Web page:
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Sean Brock’s New Nashville Restaurant Stars Appalachian Cuisine—With an Assist from Spain and Japan

Dominique Crenn, Wylie Dufresne and more will cook a series of dinners ahead of the restaurant's opening.

sean brock audrey june nashville Photo: courtesy Emily Dorio

Chef Sean Brock finally has a name for his latest tasting menu restaurant, and he’s invited a slew of chef friends to Nashville for a dinner series to kick off the opening.

Previously known as “Red Bird” then later “Upstairs at Audrey,” the restaurant, located above Brock’s other tasting menu restaurant, Audrey, will open later this spring and be called June. Audrey was named after Brock’s maternal grandmother, Audrey, who is his biggest cooking inspiration; June is her middle name.

Brock—the chef behind Charleston’s Husk, one of the most influential restaurants of the past 30 years, and star of Chef’s Table Season 6—publicly parted ways with his many ventures in Charleston and regrouped in Nashville a few years ago to focus on his health and growing family. He has been slowly consolidating his efforts and opening bucket list projects ever since. That includes Joyland, a burger joint, and a revamp of the Continental in the Grand Hyatt Nashville. He just opened Audrey, his five-course flagship, in October.

sean brock restaurant june

Brock worked with a collection of local artisans on furnishings and decor for the space.  Photo: courtesy Emily Dorio

While they are inspired by the same Appalachian woman and share the same gusto for Southern cuisine, June will offer a very different experience than Audrey.

“When I left Husk and McCrady’s, I knew I wanted to build a casual Southern restaurant that focused on my upbringing in Appalachia, and also a very modern Southern restaurant that focused on the future of Southern food,” Brock said. “When thinking about ways to simplify my life and take better care of myself, I had the idea to put them in the same building instead of having separate restaurants in different parts of the city.”

June will offer a long-format tasting menu with several small bites in between courses, also known as “oshinogi” in Japanese dining. Brock will be heavily inspired by the kaiseki menu format as well as the menu format of avant-garde restaurants like El Bulli to present the dishes in unexpected ways.

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“I was always so fascinated by how the Adrià brothers [Ferran and Albert, of El Bulli] paid no attention to the traditional tasting menu format and created an experience that you could only get there,” Brock said. “At June, we want you to sit down and have as many small servings as possible within a two and a half-hour time frame. The food and menu will be focused on the guests leaving refreshed instead of fatigued.”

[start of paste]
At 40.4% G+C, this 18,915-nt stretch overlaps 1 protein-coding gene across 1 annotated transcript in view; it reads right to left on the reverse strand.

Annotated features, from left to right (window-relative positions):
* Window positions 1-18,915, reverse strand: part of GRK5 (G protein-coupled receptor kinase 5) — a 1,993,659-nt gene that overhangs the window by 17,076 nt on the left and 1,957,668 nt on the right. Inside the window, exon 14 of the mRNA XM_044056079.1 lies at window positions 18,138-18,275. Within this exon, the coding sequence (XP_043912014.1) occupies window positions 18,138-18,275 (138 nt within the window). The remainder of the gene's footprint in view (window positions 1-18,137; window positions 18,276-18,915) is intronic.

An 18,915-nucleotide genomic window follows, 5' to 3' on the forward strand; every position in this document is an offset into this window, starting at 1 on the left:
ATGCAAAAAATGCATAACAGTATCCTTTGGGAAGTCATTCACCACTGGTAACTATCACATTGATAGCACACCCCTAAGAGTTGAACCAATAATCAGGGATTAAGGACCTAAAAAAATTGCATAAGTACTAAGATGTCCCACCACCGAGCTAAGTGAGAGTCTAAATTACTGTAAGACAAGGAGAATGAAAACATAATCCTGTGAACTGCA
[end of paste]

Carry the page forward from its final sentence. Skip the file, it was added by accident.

Sean Brock's Audrey

Audrey, located downstairs from June, debuted last year.  Photo: courtesy Emily Dorio

The dining room at June is “very Zen and minimalistic,” showcasing lots of white oak and furniture inspired by George Nakashima, Brock says. He teamed up with the small Nashville studio Oil/Lumber for the design; the owner, Ethan, shares Brock’s “passion for Japanese woodworking, respect for the materials and the integrity of craftsmanship.” The restaurant is built around a stove handmade by craftsman Chris Demant, a longtime collaborator with Brock. And work by local artist Mary Mooney that makes Brock “feel at peace” fills the space.

Most notably, June is connected to Brock’s glass-encased, high-tech Research and Development lab. There, the focus is on flavor extraction and concentration, using products and ingredients indigenous to the American South.

“We want to explore the possibilities of our ingredients in ways that we haven’t been able to in the past,” he said. “We start by asking ourselves these questions: How far can we push the natural flavors of Southern ingredients? What traditions haven’t been discovered with our ingredients by focusing on creativity and curiosity? How can we push ourselves to concentrate the natural flavors so we can create and present dishes in a minimalistic fashion? How do we unlock hidden flavors by utilizing new technologies like our solventless extraction microwave and ultrasound extraction units?

sean brock mccradys

When Brock ran McCrady’s in Charleston, SC, his tasting menu leaned on the principles of kaiseki.  Photo: Peter Frank Edwards

“I allow the ingredients and discipline to inspire me. Our creative process is very austere. We must first push ourselves to do something we have never done before or even witnessed elsewhere.”

To lead up to June’s opening, Brock invited some famous friends to town for a dinner series he’s dubbed the Nashville Sessions, which begins in March. Tickets go on sale this week.

“I want my first memories of this restaurant to be filled with the joy of cooking with people that I admire,” Brock said. “We always learn so much when we have visiting chefs. One of the great beauties of being a chef is sharing and learning with your community.”

And a bigger community is something Brock is craving—he hasn’t traveled outside of Nashville since March 2020. 

“I’m in desperate need of camaraderie, inspiration and collaboration,” he said.

The Nashville Sessions’ lineup

dominique crenn mourad

Michelin three-star chef Dominique Crenn will headline one of the dates.  Photo: Aaron Wojack

Brock said the series will be a sneak-peek into June’s cuisine, but he’s saving “a lot of the intricacies of the menu format” for the spring opening.

“I am so in love with spring,” he said. “It’s my favorite time to cook. Spring seems like the perfect time to bring June into the world.”

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